Vibrant Casino and Arnold Palmer–Designed Golf Course on Mississippi's Gulf Coast
Designed by legend Arnold Palmer, the 18-hole course at Bridges Golf Club spreads across nearly a mile of verdant greenery dotted with moss-draped oaks and stately pines. The challenging course, which abuts the Hollywood Casino Bay St. Louis, has earned a spot on Golfweek's roundup of Best Casino Courses, and it's on the short list for PGA and USGA events. Filled with water hazards and aberrant bulkheads, the track unfolds alongside striking coastal scenery on the banks of the Gulf of Mexico's Bay St. Louis, about 60 miles from New Orleans.
The picturesque stillness of the fairway is a far cry from the scene in the casino, where Vegas-like sights and sounds excite the senses. More than 1,200 slot machines clang and whirr as tuxedoed dealers challenge cardsharps at six poker tables. The casino also has areas for playing blackjack and craps.
Travelers can take a break from the casino floor by cooling off poolside at the cabana bar. The hotel’s four restaurants provide ample opportunities to refuel. None offers more variety than Epic Buffet, a spread that encompasses southern barbecue, Asian dishes, and Italian pastas. Theme nights offer an in-depth taste of culinary niches; past themes have included oyster, crawfish, and steaks.
Bay St. Louis, Mississippi: Coastal Community Near New Orleans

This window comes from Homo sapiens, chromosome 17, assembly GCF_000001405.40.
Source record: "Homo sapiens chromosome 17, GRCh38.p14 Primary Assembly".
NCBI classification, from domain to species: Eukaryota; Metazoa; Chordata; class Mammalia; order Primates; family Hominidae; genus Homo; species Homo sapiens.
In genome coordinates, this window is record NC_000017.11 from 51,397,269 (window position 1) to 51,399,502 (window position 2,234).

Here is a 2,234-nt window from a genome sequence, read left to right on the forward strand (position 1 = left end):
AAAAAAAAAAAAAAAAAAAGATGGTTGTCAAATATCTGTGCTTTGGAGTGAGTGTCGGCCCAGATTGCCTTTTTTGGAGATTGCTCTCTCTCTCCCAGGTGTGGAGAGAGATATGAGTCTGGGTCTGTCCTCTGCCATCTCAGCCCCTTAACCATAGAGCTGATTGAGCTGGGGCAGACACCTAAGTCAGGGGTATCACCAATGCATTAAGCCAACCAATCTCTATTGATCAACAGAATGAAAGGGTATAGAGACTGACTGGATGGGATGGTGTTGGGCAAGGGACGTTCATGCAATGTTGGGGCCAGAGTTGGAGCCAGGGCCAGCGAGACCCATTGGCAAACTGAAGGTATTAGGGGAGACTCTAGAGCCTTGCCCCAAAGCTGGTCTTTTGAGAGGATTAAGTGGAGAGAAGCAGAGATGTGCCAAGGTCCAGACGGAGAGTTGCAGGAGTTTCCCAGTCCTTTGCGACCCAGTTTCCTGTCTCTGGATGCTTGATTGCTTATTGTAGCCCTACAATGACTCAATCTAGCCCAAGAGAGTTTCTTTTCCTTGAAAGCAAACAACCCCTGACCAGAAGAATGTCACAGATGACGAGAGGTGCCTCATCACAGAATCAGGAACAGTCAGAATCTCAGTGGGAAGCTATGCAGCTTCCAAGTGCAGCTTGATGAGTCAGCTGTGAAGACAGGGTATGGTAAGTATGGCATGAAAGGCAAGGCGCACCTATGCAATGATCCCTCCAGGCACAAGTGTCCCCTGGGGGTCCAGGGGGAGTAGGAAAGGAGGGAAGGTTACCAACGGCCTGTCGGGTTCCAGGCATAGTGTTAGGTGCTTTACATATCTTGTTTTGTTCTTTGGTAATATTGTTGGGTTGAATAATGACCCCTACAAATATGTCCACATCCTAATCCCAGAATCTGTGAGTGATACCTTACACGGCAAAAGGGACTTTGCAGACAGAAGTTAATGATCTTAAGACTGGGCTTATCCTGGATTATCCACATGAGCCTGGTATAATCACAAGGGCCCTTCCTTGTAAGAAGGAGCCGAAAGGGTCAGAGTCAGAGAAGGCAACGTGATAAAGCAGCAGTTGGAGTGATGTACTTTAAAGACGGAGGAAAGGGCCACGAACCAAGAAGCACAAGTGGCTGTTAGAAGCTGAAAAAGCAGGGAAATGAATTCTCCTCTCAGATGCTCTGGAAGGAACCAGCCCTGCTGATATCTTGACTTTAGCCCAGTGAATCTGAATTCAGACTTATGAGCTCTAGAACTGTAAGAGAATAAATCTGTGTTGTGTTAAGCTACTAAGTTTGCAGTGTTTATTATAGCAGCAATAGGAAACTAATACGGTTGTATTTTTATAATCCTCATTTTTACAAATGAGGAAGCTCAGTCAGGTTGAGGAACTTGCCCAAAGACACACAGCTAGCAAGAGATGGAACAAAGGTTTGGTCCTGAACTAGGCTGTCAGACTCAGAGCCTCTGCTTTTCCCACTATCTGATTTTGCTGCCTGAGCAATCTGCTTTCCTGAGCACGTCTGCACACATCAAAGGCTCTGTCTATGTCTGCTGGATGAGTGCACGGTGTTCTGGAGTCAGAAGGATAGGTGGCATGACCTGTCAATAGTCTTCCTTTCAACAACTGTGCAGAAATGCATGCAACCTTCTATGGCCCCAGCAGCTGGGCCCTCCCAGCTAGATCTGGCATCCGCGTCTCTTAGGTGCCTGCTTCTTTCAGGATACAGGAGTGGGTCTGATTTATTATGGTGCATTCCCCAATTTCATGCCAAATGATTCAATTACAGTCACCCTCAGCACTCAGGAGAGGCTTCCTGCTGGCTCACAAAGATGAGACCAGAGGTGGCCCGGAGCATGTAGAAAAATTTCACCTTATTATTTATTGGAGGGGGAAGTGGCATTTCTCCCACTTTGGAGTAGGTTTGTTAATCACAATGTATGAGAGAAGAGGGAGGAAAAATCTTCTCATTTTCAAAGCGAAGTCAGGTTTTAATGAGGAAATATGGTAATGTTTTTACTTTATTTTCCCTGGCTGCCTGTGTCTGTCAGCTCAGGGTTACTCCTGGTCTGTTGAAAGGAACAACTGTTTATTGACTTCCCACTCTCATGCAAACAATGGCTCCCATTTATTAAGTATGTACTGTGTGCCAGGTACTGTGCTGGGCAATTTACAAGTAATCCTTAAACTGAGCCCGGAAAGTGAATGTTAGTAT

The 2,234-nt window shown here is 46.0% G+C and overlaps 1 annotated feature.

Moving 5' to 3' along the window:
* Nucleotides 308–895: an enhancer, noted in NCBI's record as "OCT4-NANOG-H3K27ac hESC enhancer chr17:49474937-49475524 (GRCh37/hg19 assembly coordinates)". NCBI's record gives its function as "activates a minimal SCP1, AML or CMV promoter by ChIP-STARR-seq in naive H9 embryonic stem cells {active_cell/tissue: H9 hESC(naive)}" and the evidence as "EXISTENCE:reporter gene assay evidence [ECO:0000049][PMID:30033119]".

Abounding with pristine sands and lush marshland, Bay St. Louis lies on the Gulf of Mexico coastline near the midway point between New Orleans and Mobile, Alabama. Just a short walk from the hotel are beaches, boutiques, and cafés serving up healthy portions of cappuccino and poetry. The hub of the downtown arts scene is the Alice Mosley Folk Art and Antique Museum, which displays works depicting life in 20th-century Mississippi.
When the quiet life gets too quiet, pop over to New Orleans for a night of music and revelry. Although Bourbon Street enchants party-harders, the storied Big Easy has as many faces as it has nicknames, and foodies, music aficionados, and architecture buffs all find their place. At the intersection of it all is the French Market, an eclectic open-air market dating back to the 1790s when it was a trading post for Native Americans, Germans, and Caribbean immigrants.